Australian financial software development company Sapphire thought it saw a catastrophe looming on the horizon for small-to-medium enterprises. The GST is fast approaching and small businesses were still largely unprepared for the changes it would bring. But the company also believed that it had the solution, with its Sapphire 6.5G software.
Sapphire's John Adams believes small businesses in Australia should seize the opportunity provided by the GST and use it to become computerised if they are not, or to upgrade if they are using legacy systems. `It's a great opportunity for the country as a whole to become a lot more savvy with the control of their business in a financial sense than they may have been previously.'
The company is an Australian startup based around the product it produces - financial software. Adams said there is a team that has been working together since it started developing the software in 1985. The team had had a previous business and used that to fund the development costs of the first five years. Sapphire currently has some strong directions for its R&D, and all of this is 100 per cent self-funded and carried out in Australia, Adams added.
A software company believing it has the product to solve a problem is not new. But Sapphire decided it wanted to help small businesses out, and offered them a free single-user version. Sapphire hopes that a percentage of those using the freeware will, over time, purchase the client/server version. Both versions have the same functionality.
Like all staff at Sapphire, Adams has no job title. `We have a fairly flat structure here within the company,' he said. In his own words, Adams `tends to head up sales and marketing'. And the flat structure goes beyond job titles - everyone answers their own e-mails and voice messages. Adams said part of the reason for this decision was to make people have some ownership of all the issues, to a degree.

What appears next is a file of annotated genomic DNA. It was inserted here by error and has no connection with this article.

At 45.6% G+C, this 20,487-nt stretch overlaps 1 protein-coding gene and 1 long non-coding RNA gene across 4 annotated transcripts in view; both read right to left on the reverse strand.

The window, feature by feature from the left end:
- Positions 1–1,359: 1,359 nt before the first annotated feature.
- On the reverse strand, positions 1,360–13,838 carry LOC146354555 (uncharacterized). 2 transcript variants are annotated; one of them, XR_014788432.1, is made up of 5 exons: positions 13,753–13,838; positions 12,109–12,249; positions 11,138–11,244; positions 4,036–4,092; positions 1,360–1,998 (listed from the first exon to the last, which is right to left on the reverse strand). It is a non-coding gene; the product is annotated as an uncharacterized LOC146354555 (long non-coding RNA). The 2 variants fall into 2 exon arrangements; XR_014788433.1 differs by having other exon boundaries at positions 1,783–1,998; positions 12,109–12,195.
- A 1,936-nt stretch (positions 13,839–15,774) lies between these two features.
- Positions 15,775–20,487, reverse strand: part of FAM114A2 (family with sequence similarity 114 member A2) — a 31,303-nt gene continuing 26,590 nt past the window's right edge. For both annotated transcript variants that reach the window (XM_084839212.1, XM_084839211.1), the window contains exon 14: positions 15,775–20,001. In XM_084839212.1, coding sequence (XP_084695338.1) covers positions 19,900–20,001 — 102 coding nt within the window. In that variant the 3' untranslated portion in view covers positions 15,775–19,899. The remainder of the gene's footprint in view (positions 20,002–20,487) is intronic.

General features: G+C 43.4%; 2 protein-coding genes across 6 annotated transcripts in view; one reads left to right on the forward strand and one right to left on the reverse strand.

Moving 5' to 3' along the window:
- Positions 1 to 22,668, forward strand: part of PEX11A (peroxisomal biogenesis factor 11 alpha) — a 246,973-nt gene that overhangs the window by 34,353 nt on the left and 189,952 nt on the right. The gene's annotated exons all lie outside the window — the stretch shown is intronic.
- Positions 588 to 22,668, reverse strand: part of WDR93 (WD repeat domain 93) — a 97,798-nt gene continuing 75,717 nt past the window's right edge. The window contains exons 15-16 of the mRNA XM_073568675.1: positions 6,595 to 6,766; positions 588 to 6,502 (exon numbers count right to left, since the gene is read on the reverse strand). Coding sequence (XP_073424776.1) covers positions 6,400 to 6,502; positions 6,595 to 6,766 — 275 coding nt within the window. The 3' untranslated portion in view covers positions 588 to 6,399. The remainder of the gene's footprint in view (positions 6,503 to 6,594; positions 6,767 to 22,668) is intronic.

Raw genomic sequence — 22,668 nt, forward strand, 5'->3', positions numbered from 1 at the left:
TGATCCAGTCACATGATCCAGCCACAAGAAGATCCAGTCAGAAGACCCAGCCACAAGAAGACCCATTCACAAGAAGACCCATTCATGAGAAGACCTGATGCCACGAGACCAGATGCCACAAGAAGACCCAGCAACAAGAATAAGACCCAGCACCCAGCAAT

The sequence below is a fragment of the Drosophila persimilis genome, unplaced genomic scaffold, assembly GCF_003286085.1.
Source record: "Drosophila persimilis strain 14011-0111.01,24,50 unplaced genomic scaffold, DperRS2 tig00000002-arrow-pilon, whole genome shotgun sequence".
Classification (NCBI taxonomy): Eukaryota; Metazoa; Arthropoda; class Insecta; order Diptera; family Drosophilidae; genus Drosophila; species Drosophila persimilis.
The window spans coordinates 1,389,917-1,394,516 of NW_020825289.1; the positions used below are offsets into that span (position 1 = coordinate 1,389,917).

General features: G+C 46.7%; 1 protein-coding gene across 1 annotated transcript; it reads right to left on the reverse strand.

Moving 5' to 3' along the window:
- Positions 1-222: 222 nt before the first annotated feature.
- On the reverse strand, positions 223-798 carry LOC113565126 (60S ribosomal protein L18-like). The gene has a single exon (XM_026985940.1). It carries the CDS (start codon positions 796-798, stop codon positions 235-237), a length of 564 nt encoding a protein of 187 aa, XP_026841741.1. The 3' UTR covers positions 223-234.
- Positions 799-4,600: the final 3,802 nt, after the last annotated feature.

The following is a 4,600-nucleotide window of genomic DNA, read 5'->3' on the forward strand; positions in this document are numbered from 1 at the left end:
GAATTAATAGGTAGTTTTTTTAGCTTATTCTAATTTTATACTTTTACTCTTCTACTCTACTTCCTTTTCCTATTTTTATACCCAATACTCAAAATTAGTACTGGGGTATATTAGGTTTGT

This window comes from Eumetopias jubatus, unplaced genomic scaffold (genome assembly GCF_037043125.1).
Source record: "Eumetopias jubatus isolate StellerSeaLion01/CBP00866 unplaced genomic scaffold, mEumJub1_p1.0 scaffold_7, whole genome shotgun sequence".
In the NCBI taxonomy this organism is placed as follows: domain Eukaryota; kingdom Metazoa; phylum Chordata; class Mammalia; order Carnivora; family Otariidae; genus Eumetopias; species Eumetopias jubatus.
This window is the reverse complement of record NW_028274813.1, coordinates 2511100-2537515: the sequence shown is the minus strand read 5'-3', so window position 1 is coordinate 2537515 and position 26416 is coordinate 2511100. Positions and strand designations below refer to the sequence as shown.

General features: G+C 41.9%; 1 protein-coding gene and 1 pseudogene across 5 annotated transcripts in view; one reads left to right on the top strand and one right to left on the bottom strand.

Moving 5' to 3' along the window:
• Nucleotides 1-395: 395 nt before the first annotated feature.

Sapphire has achieved extensive sales in Australia and New Zealand, and its software is also sold in other countries in the Asia-Pacific, the UK and US.
Although Adams admits that Sapphire is very small in the worldwide scheme of financial software development companies, its freeware offering has provided it with the opportunity to access bigger markets. `That strategy has certainly paid off, in that the product is becoming well-known.' He added that people had also been extremely complimentary of the software.
Sapphire developed the core technology on an Apple Mac platform. `To a degree we were hamstrung in the 80s and early 90s, in the respect that we were only in the Mac environment,' Adams said. `We had a product which was 32-bits but it wouldn't run under early Wintel operating systems.' He said that it was not until Windows 95 came onto the market that there was a true Wintel 32-bit operating system available.
Version 1.0 of its software was released in 1987. Adams said the software was platform-independent and could run on Windows NT, Windows 98 and Mac operating systems concurrently.
Sapphire expects to distribute two million copies of its freeware version by the end of next year. Adams said it had an enormous number of downloads from the US, and from elsewhere around the world. `It's surprising [to see] which countries download [Sapphire product],' he said.
According to Adams, when Sapphire started developing the software it tried to think about it from an international sense from day one. `So Sapphire now has the capability to set up many foreign ledgers, and that was something we didn't envisage in 1987.'